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Murph on...

Posted: January 2, 2014 1:57 p.m.
Updated: January 3, 2014 5:00 a.m.

Like many Americans, I continue to be amazed at the tremendous valor and humility of our military past and present fighting and protecting the very freedoms we welcome everyday. I never want to take their selfless service for granted. Since 9/11, our armed forces have been fighting what some would describe as the impossible -- the Global War on Terror -- including the recent conflicts in Iraq and Afghanistan. They train and train then train some more. They answer the call of duty from their commander in chief swiftly and without hesitation. Most will tell you they are simply doing their job; a kind of work that carries with it immense risk and sacrifice. Of course, any of what I say here I believe to be only assumptions or knowledge gained from reading. My words are not first hand as I do not serve in the military, and over the last 10 years, I am reminded by my husband I am too old to serve in our military. So, I suppose my desktop books of U.S. Army Survival Handbook, Chris Kyle’s American Sniper, Audie Murphy’s To Hell and Back, and Marcus Luttrell’s Lone Survivor will have to avail. As will the American flag hanging in my office, the black and white photo of my father in his U.S. Air Force uniform while stationed at Goose Air Force Base in Canada, and imprecise conversations with my brother-in-law on his time as a Master Gunner in Operation Desert Storm. All of this should suffice.

Needless to say, I can get absorbed in the awe-inspiring accounts of heroism coming out of our engagements in Iraq and Afghanistan. There are hundreds of remarkable stories of bravery and patriotism and acts of putting duty before desire, honor above home. They are the stories of those who paid the ultimate sacrifice; they are the stories of a band of brothers who suffered life-changing injuries. While we willingly laud our fallen and justifiably recoil at the carnage they’ve endured, we mustn’t shy away from the fate of our wounded. The atrocities of war are not solely represented by the Old Glory-draped coffins carried in the bellies of military aircraft, but are epitomized as well by those surviving with tremendous, horrific physical and mental scars. The brothers, the families of the fallen along with our wounded and their broken bodies can be an uncomfortable reminder for many of the true nature of war.

However, we can lessen, though only a portion of their burdens, by honoring and remembering. We can give respect to their accounts of astonishing valor and determination on and off the battlefields: the accounts of our brave who will never step foot on their homeland again, and the ones who will return home only to fight yet another conflict -- the war of recovery. We can’t forget the scorching side of recent wars. The families, the wounded are depending on us for success in their recoveries. It is the very least we can do. There are infinite narratives we can honor, we can remember. It is the chronicle of Staff Sgt. Ty Carter who is the fifth living recipient of the nation’s highest military honor for heroic actions in Iraq or Afghanistan. Staff Sgt. Carter, then a specialist, distinguished himself when more than 300 Afghan insurgents launched a coordinated attack on October 3, 2009, in an effort to overrun Combat Outpost Keating, a vulnerable position surrounded by peaks of the Hindu Kush mountains in Afghanistan. While defending the outpost and without regard to his own safety, Spc. Carter “resupplied ammunition to fighting positions, provided first aid to a battle buddy, killed enemy troops, and valiantly risked his own life to save a fellow Soldier who was injured and pinned down by overwhelming enemy fire.” Staff Sgt. Carter, who was also wounded in the fighting, hopes to use his Medal of Honor to help others suffering from post-traumatic stress disorder. Carter is hailed for his gallantry in combat as well as his courage in the other battle he is fighting since home.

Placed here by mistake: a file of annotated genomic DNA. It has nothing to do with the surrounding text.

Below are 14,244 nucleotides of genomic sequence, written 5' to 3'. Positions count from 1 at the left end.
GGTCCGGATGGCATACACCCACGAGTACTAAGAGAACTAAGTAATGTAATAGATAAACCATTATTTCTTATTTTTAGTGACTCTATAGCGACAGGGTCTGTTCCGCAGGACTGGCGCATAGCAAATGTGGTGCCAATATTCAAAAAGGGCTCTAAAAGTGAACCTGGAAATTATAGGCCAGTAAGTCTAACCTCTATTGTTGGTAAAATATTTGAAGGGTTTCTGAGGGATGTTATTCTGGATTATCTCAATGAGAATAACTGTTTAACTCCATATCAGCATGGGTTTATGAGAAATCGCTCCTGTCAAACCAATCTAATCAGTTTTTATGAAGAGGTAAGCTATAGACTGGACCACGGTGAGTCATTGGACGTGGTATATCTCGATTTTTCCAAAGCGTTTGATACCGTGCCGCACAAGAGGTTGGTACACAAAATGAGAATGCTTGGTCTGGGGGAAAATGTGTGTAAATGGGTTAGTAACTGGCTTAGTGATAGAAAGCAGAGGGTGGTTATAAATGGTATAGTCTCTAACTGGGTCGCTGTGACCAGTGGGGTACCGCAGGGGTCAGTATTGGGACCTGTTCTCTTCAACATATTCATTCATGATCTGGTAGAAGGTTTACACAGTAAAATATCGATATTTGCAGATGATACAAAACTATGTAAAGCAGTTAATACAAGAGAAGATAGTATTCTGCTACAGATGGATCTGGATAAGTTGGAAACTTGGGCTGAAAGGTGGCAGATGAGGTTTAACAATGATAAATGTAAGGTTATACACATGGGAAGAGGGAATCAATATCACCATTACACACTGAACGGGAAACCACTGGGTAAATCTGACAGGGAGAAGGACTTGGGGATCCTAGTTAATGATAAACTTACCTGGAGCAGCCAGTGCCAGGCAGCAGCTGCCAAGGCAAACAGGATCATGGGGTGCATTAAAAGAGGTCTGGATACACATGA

I am remarkably inspired by the lionheartedness of Navy Seal Lt. Michael P. Murphy, “Murph,” who was posthumously awarded the Medal of Honor for his heroic actions during Operation Red Wings in Afghanistan on June 5, 2005. I will not divulge the details from that day as the movie, “Lone Survivor” will be released in just one week. It portrays the heroism of Lt. Murphy and his Red Wings brothers. With his undaunted courage and intrepid fighting spirit, Lt. Murphy showed inspirational devotion to his men in the face of certain death. There is the story of Sgt. Dennis Weichel, Jr who died from injuries he sustained when struck by a MRAP after moving an Afghan child to safety.

So many more -- countless stories of valor and selfless sacrifice that deserve our respect and attention are right in front of us. Understanding, learning these stories is the very least we can do. But it’s a start. And when we want to give of ourselves physically as a reminder of our brave, start each day with the Murph WOD. It’d make him proud….

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